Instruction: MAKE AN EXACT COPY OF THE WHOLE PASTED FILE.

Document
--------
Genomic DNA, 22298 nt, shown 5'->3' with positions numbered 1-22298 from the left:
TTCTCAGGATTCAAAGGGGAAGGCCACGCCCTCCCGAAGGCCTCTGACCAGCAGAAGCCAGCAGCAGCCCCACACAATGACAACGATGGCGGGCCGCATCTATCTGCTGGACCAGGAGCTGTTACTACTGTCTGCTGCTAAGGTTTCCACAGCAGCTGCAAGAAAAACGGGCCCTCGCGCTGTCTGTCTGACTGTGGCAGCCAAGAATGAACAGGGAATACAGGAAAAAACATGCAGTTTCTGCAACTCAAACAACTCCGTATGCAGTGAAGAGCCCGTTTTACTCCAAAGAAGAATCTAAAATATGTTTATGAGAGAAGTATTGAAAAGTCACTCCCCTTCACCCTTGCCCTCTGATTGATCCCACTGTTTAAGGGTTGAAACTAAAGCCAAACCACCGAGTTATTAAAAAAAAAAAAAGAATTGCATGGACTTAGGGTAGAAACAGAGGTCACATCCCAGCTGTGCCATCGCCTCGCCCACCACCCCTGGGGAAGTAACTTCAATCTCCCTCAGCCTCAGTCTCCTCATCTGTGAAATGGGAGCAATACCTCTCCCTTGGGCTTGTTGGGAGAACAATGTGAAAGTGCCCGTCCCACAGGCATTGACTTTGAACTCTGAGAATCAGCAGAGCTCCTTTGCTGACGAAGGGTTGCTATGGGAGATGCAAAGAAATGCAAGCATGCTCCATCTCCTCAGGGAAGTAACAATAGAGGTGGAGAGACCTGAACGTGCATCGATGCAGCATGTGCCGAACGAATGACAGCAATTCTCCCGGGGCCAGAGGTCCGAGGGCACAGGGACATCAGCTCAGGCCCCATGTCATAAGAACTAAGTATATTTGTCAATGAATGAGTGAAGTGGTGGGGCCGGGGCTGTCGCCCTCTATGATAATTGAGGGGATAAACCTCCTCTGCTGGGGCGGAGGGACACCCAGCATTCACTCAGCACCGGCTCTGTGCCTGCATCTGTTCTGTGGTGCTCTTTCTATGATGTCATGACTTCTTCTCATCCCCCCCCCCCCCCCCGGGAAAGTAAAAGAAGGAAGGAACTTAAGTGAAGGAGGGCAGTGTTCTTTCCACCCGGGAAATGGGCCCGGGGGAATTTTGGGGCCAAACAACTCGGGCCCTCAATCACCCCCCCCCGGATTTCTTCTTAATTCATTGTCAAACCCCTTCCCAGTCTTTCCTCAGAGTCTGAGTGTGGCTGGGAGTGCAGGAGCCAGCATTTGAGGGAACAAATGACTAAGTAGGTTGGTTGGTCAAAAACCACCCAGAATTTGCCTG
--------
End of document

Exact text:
Genomic DNA, 22298 nt, shown 5'->3' with positions numbered 1-22298 from the left:
TTCTCAGGATTCAAAGGGGAAGGCCACGCCCTCCCGAAGGCCTCTGACCAGCAGAAGCCAGCAGCAGCCCCACACAATGACAACGATGGCGGGCCGCATCTATCTGCTGGACCAGGAGCTGTTACTACTGTCTGCTGCTAAGGTTTCCACAGCAGCTGCAAGAAAAACGGGCCCTCGCGCTGTCTGTCTGACTGTGGCAGCCAAGAATGAACAGGGAATACAGGAAAAAACATGCAGTTTCTGCAACTCAAACAACTCCGTATGCAGTGAAGAGCCCGTTTTACTCCAAAGAAGAATCTAAAATATGTTTATGAGAGAAGTATTGAAAAGTCACTCCCCTTCACCCTTGCCCTCTGATTGATCCCACTGTTTAAGGGTTGAAACTAAAGCCAAACCACCGAGTTATTAAAAAAAAAAAAAGAATTGCATGGACTTAGGGTAGAAACAGAGGTCACATCCCAGCTGTGCCATCGCCTCGCCCACCACCCCTGGGGAAGTAACTTCAATCTCCCTCAGCCTCAGTCTCCTCATCTGTGAAATGGGAGCAATACCTCTCCCTTGGGCTTGTTGGGAGAACAATGTGAAAGTGCCCGTCCCACAGGCATTGACTTTGAACTCTGAGAATCAGCAGAGCTCCTTTGCTGACGAAGGGTTGCTATGGGAGATGCAAAGAAATGCAAGCATGCTCCATCTCCTCAGGGAAGTAACAATAGAGGTGGAGAGACCTGAACGTGCATCGATGCAGCATGTGCCGAACGAATGACAGCAATTCTCCCGGGGCCAGAGGTCCGAGGGCACAGGGACATCAGCTCAGGCCCCATGTCATAAGAACTAAGTATATTTGTCAATGAATGAGTGAAGTGGTGGGGCCGGGGCTGTCGCCCTCTATGATAATTGAGGGGATAAACCTCCTCTGCTGGGGCGGAGGGACACCCAGCATTCACTCAGCACCGGCTCTGTGCCTGCATCTGTTCTGTGGTGCTCTTTCTATGATGTCATGACTTCTTCTCATCCCCCCCCCCCCCCCCGGGAAAGTAAAAGAAGGAAGGAACTTAAGTGAAGGAGGGCAGTGTTCTTTCCACCCGGGAAATGGGCCCGGGGGAATTTTGGGGCCAAACAACTCGGGCCCTCAATCACCCCCCCCCGGATTTCTTCTTAATTCATTGTCAAACCCCTTCCCAGTCTTTCCTCAGAGTCTGAGTGTGGCTGGGAGTGCAGGAGCCAGCATTTGAGGGAACAAATGACTAAGTAGGTTGGTTGGTCAAAAACCACCCAGAATTTGCCTG